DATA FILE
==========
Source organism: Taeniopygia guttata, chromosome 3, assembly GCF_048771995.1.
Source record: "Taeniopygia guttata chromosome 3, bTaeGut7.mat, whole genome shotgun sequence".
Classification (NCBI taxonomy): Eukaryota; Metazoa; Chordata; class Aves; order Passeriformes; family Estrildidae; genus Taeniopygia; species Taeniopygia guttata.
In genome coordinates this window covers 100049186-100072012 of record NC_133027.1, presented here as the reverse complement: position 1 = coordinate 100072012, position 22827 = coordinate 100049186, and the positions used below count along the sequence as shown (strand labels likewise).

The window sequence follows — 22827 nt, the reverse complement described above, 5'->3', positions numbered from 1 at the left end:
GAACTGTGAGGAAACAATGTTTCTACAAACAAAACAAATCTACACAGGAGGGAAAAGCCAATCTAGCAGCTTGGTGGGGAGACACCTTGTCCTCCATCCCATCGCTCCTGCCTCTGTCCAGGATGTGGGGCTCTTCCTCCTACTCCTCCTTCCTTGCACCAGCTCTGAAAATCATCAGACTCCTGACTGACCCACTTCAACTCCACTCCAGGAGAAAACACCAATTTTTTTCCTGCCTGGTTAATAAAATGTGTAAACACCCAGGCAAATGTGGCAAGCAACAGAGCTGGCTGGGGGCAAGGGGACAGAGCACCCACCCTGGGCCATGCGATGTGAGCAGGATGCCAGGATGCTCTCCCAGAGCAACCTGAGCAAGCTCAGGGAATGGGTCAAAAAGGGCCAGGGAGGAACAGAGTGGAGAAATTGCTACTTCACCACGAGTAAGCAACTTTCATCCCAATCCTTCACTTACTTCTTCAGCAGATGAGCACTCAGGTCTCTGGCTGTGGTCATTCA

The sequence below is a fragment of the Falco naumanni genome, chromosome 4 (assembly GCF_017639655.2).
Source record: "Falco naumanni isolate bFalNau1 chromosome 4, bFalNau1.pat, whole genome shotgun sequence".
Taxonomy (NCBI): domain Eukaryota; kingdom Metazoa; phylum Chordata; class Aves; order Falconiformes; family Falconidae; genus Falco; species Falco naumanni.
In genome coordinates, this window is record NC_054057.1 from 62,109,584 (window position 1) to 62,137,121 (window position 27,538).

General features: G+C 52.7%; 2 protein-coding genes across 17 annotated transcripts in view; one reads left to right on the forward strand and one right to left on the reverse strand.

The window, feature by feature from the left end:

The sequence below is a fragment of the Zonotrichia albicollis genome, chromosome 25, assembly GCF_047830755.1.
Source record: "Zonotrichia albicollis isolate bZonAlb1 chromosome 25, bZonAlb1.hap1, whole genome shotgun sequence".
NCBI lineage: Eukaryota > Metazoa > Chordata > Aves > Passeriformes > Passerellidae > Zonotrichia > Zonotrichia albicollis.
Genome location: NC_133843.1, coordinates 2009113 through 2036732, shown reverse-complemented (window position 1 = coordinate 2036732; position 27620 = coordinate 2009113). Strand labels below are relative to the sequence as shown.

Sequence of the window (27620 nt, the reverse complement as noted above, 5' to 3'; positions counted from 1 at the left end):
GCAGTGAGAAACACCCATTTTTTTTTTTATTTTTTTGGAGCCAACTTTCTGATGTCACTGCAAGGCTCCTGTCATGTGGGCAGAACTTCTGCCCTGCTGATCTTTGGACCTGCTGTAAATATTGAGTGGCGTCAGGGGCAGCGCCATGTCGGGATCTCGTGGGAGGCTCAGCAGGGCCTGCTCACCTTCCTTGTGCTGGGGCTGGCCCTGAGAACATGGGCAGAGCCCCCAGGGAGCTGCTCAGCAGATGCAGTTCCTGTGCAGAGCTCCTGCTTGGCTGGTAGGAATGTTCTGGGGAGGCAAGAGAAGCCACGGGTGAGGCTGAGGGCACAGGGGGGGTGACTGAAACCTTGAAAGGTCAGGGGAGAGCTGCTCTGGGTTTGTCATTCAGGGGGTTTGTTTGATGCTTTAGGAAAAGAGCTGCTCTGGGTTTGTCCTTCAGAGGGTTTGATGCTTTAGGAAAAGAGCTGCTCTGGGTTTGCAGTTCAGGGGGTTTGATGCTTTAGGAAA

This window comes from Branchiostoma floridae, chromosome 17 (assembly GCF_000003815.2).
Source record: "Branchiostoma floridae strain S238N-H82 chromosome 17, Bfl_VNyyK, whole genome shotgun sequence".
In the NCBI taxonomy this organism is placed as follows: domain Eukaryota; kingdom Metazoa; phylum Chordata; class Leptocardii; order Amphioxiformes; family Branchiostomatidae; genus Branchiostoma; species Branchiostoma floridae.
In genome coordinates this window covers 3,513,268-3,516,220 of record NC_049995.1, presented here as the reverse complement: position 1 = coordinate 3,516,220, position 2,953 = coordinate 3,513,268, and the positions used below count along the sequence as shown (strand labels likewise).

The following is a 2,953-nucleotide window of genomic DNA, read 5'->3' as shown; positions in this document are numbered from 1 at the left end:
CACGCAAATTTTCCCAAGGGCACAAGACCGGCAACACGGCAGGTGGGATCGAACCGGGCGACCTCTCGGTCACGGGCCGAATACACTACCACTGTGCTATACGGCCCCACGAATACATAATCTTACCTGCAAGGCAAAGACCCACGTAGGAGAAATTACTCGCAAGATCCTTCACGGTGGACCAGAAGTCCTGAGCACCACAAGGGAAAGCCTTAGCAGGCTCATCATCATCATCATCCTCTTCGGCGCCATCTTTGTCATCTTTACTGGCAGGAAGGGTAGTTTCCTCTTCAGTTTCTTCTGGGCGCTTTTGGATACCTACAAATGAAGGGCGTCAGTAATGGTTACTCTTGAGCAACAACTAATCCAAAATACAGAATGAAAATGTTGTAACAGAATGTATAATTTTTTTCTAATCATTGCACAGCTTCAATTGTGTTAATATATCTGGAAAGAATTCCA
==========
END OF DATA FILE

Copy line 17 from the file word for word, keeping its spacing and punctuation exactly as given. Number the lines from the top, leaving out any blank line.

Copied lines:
Sequence of the window (27620 nt, the reverse complement as noted above, 5' to 3'; positions counted from 1 at the left end):